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Simon Roots
Sawley Marina
'ODD BOD' Viking 23
Galley refurbishment

I have wanted to do a re-furb on our Viking 23 'Odd Bod' since owning her. The feel of the original galley was less than modern. There was also a wooden plinth that ran behind the sink and cooker that stopped the use of about 3” of space. As we all know, every extra inch is a bonus!

I had given the two burner cooker a good clean when we first got the boat. Since then I had replaced the sink/drainer with a like for like new version. I had also replaced the original tap with a single operation new version.

The old galley had the gas pipework emerging behind the cooker along with the redundant water hoses where a former water heater had been.

I also thought that the carpet lining looked un-hygienic so spent some time thinking of a clean but easy replacement. I obtained several samples of Formica laminate sheet and decided this would be the best option. Clean looking, easy to clean, fairly east to fit.
I removed the wooded strip, removed the lining material then filled all the holes and gaps with gel coat filler.
The original layout had a section of white laminated board that folded over the sink. I removed this and planned to re-laminate the board with the new Formica. Instead of it folding over the sink, I re fitted it so it folded against the window.
I used the services of a LPG gas engineer who was also a BSS examiner. The old gas pipes were replaced with piping that was hidden into the bulkhead, tidying up the appearance immediately.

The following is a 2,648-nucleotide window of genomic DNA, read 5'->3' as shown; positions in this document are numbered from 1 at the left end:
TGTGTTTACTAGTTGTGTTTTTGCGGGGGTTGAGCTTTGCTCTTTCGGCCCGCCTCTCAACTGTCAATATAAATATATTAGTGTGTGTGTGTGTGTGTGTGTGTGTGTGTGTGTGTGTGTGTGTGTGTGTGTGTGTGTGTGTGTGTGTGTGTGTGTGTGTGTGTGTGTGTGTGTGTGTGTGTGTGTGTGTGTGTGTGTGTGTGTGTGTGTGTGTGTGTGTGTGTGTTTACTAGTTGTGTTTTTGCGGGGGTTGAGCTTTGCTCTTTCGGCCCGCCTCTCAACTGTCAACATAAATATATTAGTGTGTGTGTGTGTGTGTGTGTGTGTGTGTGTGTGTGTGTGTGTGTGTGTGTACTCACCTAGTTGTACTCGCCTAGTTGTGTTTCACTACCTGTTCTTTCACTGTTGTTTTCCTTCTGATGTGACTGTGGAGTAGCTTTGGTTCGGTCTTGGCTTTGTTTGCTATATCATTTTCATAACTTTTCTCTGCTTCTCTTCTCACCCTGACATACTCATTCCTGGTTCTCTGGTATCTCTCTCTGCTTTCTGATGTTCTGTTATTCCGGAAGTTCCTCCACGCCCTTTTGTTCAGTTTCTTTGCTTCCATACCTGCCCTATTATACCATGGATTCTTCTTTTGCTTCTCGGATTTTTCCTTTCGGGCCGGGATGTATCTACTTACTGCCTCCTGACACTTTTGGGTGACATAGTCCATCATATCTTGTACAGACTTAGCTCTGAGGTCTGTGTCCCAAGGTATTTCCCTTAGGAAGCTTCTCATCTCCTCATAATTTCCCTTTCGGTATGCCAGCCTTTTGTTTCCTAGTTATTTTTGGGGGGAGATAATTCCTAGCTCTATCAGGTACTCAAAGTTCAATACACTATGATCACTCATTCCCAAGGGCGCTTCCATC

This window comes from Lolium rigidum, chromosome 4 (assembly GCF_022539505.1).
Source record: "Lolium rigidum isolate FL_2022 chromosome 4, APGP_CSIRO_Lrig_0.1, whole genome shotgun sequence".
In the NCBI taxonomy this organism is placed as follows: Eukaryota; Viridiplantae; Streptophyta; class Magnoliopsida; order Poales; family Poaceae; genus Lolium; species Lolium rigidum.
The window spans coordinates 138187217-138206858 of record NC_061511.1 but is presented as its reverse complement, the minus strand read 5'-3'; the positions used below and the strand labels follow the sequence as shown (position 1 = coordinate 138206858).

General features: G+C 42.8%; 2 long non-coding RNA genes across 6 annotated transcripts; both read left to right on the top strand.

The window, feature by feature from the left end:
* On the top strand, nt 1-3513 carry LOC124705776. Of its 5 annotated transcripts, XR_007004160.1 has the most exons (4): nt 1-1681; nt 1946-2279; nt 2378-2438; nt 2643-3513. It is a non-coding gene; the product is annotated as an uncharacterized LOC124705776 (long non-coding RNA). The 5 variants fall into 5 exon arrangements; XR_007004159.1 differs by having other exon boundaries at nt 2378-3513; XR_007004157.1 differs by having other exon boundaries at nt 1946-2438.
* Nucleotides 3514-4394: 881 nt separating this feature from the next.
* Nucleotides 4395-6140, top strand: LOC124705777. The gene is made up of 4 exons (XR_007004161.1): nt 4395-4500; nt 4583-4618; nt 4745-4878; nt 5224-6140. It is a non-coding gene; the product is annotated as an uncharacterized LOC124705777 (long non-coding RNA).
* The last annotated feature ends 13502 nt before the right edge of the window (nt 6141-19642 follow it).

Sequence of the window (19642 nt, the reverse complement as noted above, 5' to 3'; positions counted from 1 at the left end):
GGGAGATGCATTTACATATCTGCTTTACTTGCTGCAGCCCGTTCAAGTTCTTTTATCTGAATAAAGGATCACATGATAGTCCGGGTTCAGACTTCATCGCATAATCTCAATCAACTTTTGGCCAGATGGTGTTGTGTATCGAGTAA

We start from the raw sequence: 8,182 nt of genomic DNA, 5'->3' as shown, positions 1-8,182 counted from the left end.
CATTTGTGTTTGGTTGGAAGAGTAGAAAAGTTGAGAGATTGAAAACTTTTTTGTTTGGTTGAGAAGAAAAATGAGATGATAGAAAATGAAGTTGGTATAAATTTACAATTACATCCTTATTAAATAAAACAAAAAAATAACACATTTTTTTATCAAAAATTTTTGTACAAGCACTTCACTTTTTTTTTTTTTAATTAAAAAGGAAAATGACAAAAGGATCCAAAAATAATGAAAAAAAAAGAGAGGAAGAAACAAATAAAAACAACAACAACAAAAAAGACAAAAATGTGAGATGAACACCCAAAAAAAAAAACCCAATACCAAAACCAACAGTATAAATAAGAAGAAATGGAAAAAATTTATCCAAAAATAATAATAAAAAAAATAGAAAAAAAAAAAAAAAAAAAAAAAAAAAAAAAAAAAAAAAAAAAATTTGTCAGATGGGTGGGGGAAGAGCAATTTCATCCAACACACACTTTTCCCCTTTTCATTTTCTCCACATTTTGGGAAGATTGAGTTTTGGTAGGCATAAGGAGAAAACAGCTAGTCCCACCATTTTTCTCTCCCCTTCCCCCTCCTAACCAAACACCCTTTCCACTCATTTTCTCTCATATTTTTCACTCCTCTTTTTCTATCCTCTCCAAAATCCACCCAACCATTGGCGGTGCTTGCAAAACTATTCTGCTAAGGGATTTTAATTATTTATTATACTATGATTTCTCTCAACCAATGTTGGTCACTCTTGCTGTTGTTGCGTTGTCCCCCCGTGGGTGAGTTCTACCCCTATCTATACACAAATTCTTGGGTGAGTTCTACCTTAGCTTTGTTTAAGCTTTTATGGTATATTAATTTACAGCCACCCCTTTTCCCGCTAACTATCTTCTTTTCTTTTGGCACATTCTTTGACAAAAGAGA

At the same time, he fitted a bubble tester as well as swapping over from Camping Gaz to propane.
I formed a backboard from ply so that the new Formica would look even and to save the effort of trying to form it round the curves of the boat. I also formed a sill for the same thing along the top of the ledge where the tap was mounted.

Carpet lining removed.

Old pipework and water hoses removed and backboard fitted.
I cut templates from thin board for both the backboard and sill to cut the Formica. I had to use baton fixed to the sides of the bulkhead to secure the boards against.

The Formica was quite easy to cut using the templates and sharp Stanley knife. I used EvoStick contact adhesive to fix the Formica to the board and sill.

New Formica presented up before glueing.

The next stage was removing the folding board. I sourced a new piano hinge from the local Wickes. The original white Formica was removed using a hair-drier and pallet knife. I then stuck the new Formica laminate both sides and finished off with veneer edging strip.

Removal of old Formica laminate

New Formica laminate attached.

Finished re-furb.

The edges where the Formica edges met were finished off with bathroom sealant then wooden edging strip was sprayed grey, varnished and stuck in place to give it the finishing touch. The finished job brings the galley back up to date and feels much cleaner.

Total cost was less than £100 including a 10' x 3' sheet of Formica laminate (as this was the only size the supplier would sell) Evo Stick, wood veneer edging strip, piano hinge, wood edging strips, grey spray paint, varnish and chrome trim.